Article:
What is the Debt Snowball and Creating a Spreadsheet to Implement It

///What is the Debt Snowball and Creating a Spreadsheet to Implement It

What is the Debt Snowball and Creating a Spreadsheet to Implement It

When I first started this blog, it’s main goal was to keep me accountable especially with regards to erasing the debt that had crept into my life.  I felt the blog would keep me accountable while I shared my monthly updates of debt reduction.  Fast forward a few years and debt eradication just isn’t a huge part of my life anymore (thankfully).  Notwithstanding, I had an interesting conversation with a co-worker and it inspired me to revisit the idea of a debt snowball as a way to pay down debt.

Steps Needed Before You Build Your Debt Repayment Plan

This may seem obvious to some, but there are three main steps that you need to do prior to building your debt snowball.

Calculating and Recording Basic Information About Your Debt

You need to know some basic information about your debt.  You’ll need to know:

  • The balance on each card/liability
  • The interest rate on each card/liability
  • The minimum payment on each card/liability

If I had to guess most people with significant amount of debt take the ostrich approach choosing not to know the necessary information.  It is much easier to go through life not thinking about what could be an insurmountable amount of money owed which is compounding.  If you are going to build a debt snowball plan you are going to have to know the starting point.

Stop the Bleeding

It makes no difference if you are going to work to pay off the debt if you are still filling up the boat with water.  You have to make an effort to get to cash flow positive.

Determine How Much Extra Money You Can Invest in Paying Down this Debt

Lastly, you should have a set number written down of how much extra money you can use to destroy your debt.  Paying the minimum payments across the board on all of your debts (especially your credit cards) is a recipe for personal finance disaster.  For example if you owe $5,000 on a credit card that has a 15% interest rate and a 4% minimum payment you will pay nearly 50% of that original principal in debt and it will take you over 10 years to pay off!

What is the Debt Snowball Method of Paying Off Debt?

The Debt Snowball method refers to paying off the smallest balance first and then using the minimum payment associated with that debt to pay off the next card.  So by the time you are paying off the last card you are using all the minimum payments from the previous debts plus the extra money you set aside.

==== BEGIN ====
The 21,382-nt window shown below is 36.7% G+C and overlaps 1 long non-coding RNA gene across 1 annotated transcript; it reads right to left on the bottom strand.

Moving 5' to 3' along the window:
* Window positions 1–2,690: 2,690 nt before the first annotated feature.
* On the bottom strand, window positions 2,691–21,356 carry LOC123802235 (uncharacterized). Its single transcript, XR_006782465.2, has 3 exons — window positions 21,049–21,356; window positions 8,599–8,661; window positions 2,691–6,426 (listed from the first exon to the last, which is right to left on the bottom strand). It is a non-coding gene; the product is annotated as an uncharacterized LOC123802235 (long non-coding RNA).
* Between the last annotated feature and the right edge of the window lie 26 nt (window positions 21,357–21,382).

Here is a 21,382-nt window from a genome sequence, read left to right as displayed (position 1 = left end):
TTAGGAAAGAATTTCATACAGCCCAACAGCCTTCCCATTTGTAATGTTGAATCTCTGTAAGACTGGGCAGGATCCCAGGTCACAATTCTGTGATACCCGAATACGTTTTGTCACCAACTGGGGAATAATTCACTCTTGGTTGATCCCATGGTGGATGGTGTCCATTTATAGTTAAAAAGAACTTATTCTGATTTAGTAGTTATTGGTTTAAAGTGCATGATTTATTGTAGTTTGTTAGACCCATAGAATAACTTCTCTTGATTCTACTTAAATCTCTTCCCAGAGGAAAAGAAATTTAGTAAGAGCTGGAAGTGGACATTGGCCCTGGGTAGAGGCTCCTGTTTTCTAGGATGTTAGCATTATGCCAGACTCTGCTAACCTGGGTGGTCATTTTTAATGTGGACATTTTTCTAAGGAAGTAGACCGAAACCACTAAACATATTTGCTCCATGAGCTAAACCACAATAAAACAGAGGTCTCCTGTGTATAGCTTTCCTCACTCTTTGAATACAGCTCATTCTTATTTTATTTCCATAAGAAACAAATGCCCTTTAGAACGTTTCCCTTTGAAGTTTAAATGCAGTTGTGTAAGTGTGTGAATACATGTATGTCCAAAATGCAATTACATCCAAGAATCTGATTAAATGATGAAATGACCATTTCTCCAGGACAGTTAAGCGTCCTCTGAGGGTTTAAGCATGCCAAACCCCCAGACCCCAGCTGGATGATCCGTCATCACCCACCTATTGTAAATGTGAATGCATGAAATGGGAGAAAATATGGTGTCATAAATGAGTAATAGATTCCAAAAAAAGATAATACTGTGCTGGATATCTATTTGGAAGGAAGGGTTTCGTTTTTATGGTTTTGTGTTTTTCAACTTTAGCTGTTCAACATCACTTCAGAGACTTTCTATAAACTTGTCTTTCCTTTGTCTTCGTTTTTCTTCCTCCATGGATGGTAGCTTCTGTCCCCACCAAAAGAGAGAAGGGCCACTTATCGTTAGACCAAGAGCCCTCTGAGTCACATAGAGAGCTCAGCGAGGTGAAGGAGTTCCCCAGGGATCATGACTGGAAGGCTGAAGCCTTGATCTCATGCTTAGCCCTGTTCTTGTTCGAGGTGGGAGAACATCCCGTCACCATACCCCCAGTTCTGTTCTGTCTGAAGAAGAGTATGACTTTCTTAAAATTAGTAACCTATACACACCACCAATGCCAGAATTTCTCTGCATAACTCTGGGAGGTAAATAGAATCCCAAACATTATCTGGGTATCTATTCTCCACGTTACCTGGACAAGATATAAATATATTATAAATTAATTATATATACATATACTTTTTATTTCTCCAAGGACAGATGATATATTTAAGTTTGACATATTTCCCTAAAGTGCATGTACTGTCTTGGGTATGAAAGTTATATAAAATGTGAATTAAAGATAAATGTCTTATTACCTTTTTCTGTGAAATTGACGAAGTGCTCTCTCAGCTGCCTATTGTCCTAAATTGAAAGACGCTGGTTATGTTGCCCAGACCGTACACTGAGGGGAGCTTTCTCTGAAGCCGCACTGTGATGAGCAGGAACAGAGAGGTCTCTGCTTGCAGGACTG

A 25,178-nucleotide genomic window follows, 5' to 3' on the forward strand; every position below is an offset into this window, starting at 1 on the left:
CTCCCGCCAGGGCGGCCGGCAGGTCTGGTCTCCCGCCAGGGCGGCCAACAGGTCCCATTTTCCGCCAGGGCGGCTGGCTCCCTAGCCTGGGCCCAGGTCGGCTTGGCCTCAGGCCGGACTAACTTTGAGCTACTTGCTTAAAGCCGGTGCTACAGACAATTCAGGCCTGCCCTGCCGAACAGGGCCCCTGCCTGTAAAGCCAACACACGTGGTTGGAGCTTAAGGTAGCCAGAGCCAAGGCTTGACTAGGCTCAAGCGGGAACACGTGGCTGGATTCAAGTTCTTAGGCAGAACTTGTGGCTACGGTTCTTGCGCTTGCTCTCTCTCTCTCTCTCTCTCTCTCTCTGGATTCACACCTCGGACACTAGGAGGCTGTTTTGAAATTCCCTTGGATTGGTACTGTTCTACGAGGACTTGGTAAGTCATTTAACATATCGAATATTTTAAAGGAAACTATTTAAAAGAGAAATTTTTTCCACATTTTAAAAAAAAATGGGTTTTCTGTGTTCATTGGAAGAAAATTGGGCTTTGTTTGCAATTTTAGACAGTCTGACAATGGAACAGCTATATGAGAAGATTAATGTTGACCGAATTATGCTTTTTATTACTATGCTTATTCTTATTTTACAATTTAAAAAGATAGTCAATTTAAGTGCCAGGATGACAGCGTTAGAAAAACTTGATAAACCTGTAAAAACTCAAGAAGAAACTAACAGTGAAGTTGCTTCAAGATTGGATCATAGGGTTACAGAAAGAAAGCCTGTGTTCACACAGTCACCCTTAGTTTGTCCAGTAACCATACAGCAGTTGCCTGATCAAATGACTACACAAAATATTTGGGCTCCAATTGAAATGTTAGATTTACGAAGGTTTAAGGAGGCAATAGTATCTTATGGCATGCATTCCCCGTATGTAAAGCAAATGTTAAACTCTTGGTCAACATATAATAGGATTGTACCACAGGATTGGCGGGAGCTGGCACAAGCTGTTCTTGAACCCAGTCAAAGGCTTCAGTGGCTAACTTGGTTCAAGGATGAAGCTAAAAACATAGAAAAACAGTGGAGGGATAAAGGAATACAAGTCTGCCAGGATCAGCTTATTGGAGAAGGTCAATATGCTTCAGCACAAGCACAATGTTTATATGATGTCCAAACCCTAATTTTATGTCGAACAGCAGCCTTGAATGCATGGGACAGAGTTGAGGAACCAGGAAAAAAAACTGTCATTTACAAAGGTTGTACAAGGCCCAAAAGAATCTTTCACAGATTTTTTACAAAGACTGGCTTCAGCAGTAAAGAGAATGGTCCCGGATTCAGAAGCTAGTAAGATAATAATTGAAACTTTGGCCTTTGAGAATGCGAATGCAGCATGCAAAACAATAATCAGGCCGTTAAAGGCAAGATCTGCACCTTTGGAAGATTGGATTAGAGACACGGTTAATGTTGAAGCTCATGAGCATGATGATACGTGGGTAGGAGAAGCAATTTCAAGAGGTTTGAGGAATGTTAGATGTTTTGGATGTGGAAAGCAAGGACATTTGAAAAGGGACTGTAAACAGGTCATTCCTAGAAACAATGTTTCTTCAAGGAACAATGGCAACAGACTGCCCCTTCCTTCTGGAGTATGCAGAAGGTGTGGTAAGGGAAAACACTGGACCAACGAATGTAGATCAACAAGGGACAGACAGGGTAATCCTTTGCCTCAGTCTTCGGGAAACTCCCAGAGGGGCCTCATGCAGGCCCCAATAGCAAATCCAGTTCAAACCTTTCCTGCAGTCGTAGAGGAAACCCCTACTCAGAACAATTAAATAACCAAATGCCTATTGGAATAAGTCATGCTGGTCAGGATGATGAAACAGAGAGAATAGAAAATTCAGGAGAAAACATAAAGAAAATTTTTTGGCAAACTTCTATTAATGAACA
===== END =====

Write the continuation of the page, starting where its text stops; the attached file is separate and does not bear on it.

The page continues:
For example:

  • Card A – $2,000 minimum payment of $50
  • Card B – $300 minimum payment of $12
  • Card C – $8,000 minimum payment of $320
  • Card D – $1,000 minimum payment of $40
  • Extra Money to get the snowball going – $100.

If you were to create a Snowball in this example you would pay off Card B with the extra $100; then in 3 months you are going to use the $100 PLUS the $12 from Card B’s minimum payment and pay off Card D; then you take your $112 PLUS Card D’s $40 for a total of $152 and you throw it at Card A, then lastly you start attacking Card C.

What Doesn’t the Debt Snowball Method do Well?

You may have noticed that I didn’t include the interest rates above. The debt snowball doesn’t care about the interest rates, choosing instead to focus on the psychological wins of paying off the card/debt quicker.  By the time I get to Card D in the example above I have had the feeling of “winning” against the 3 other cards.  The psychological benefit of paying off a card could be at the expense of efficiency.

Creating a Debt Snowball

Luckily for me (and possibly you) there was someone out there with much better excel skills than I that already undertook the problem.  I haven’t opened one up in years but I was happy to see that the site I got mine from was still around and updating their spreadsheet.  I used Vertex42’s Debt Snowball Spreadsheet when I needed it a few years back and would recommend it to you.  It is free and very intuitive to use.

By |2018-03-01T15:31:11+00:00September 14th, 2017|credit cards|2 Comments

About the Author:

Evan is the owner of My Journey to Millions which was started to track his journey from a broke debt ridden law school graduate to building a positive balance. Need more Evan? Follow him on Twitter, Contact him or get new posts directly to your email

2 Comments

  1. Buy, Hold Long September 15, 2017 at 2:45 am - Reply

    Excellent post, it’s always good to have a refresher course on how to pay off debts etc. I really do love the snowball method if you have multiple loans to pay off. Cheers

    • Evan September 22, 2017 at 1:27 pm - Reply

      It is a lot easier to understand then implement. I believe the big problem most people have is not using the money for expenditures than just applying it to the next debt

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